When to Consider Upper Blepharoplasty

The eyes are complex structures that have an indelible effect on the facial appearance. One small change to the eyes, and the entire face can look different.

Facial plastic surgeons like Dr. Jonathan Grant provide a range of procedures to target common age-related changes in and around the eyes. If you are bothered by the appearance of your aging eyes, upper blepharoplasty may be appropriate.

Here, Dr. Grant reveals some key indicators that upper blepharoplasty (upper eyelid surgery) can give you the rejuvenating transformation you desire.  

You Have Loose Skin That Hangs Over Your Lash Line

This is called dermatochalasis. Sometimes the eyelid opens and closes normally, but the skin of the lid becomes loose and thin. The skin may stretch and hang over the lash line, pushing the eyelashes into the eyes and fatiguing the eyes.

The eyelid skin may hang so far over the upper lash line that it obstructs the line of sight and causes vision loss or blurriness. To compensate, you might find yourself tilting your head backward when reading, driving or using your smartphone or keeping your eyebrows elevated which can cause strain and headaches.

Upper eyelid blepharoplasty surgery is designed to remove excess skin and tighten the remaining skin so it does not hang over the lash line. This is ideal for patients that are bothered by vision loss caused by excess eyelid skin.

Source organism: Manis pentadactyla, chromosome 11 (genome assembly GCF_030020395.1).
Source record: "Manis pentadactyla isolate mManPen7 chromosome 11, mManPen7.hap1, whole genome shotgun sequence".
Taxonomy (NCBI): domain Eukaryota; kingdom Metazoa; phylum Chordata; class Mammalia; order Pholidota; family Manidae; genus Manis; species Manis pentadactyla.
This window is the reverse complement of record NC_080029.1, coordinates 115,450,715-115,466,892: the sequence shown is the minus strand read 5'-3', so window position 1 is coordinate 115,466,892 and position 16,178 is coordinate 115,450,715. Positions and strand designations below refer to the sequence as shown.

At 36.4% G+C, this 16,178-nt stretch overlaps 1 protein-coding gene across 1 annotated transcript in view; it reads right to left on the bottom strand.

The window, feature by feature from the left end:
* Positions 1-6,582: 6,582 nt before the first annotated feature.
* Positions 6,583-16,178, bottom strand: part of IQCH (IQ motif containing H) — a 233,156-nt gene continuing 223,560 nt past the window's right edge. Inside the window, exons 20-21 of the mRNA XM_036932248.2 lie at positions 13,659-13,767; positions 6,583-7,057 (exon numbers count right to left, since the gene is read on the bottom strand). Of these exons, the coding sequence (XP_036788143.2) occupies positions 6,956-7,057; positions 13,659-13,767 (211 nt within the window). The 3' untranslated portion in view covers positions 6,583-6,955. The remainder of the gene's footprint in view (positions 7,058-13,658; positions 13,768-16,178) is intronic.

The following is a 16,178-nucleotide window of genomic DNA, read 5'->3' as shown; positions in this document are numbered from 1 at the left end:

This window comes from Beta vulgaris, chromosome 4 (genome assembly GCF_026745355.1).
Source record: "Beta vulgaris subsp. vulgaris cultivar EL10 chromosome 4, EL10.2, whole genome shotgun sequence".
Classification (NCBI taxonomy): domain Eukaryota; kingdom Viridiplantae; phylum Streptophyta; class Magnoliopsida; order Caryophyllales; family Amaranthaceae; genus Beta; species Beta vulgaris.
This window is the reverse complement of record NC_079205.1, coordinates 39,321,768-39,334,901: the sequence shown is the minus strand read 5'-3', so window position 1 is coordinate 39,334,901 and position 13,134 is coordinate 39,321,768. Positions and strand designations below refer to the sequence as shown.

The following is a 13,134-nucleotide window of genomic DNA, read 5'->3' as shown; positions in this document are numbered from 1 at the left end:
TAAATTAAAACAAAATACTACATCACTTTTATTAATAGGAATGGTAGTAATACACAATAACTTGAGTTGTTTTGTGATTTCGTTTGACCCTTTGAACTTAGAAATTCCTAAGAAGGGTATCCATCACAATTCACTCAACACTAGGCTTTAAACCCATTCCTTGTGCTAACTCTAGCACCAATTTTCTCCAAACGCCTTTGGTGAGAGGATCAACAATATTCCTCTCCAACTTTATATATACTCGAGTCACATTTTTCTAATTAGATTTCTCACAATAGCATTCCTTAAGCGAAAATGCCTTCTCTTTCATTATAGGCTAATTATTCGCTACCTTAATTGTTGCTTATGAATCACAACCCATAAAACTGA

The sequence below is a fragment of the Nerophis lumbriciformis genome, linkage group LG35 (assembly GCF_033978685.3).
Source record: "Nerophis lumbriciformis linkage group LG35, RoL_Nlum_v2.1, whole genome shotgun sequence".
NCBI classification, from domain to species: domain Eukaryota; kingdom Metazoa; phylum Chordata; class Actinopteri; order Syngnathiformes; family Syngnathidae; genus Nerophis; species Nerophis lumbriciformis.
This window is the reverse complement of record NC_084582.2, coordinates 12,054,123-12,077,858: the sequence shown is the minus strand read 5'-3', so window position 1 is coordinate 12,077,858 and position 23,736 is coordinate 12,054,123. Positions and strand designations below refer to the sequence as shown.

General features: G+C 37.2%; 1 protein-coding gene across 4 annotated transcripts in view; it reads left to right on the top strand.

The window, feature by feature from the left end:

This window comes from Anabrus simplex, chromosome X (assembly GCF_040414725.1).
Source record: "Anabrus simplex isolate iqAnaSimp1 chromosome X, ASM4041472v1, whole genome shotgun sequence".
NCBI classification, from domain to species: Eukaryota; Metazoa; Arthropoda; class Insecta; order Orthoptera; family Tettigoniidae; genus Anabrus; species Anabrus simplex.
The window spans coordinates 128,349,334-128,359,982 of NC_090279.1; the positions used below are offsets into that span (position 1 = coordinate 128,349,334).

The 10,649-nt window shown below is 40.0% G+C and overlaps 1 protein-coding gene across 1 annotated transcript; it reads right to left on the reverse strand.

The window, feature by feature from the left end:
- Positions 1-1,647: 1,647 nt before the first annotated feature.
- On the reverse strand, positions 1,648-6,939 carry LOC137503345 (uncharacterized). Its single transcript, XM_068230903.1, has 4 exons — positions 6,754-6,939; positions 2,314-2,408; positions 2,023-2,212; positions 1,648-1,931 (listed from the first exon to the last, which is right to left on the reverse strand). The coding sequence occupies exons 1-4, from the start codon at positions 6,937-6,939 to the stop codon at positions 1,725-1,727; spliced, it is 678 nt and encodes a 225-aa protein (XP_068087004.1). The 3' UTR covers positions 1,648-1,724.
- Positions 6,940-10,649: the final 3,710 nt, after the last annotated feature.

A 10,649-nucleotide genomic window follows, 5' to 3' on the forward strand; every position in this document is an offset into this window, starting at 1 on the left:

Your Upper Eyelids Look Puffy, Giving Your Eyes a Fatigued Look

With age, the upper eyelid tissues can become puffy and give the eyes a fatigued or prematurely aged appearance. Some women have problems applying eyeliner or eyeshadow because the eyelid surface is not large or smooth enough.

During eyelid surgery, displaced fat can be conservatively reduced and the muscles and skin are tightened to reduce puffiness and create a smooth surface on the upper eyelid restoring the upper eyelid platform for makeup.

You Have Ptosis

Ptosis is a medical term for drooping of the upper eyelid(s). It can occur when the levator muscle, which is responsible for opening and closing the upper eyelid, starts to stretch out or separate from the eyelid margin. As a result, the muscle cannot hold the eyelid up and it begins to droop.

Upper blepharoplasty cannot treat ptosis. Ptosis repair is a different procedure that can be done through various techniques depending on why you have ptosis.

Learn More about Eyelid Surgery with Dr. Grant

If you identify with any of the conditions described in this post, you are likely a good candidate for upper eyelid surgery. Dr. Grant encourages you to schedule an informational consultation to discuss the surgery and determine whether it is right for you.

Please call (360) 336-1947 or email our practice today to make your appointment.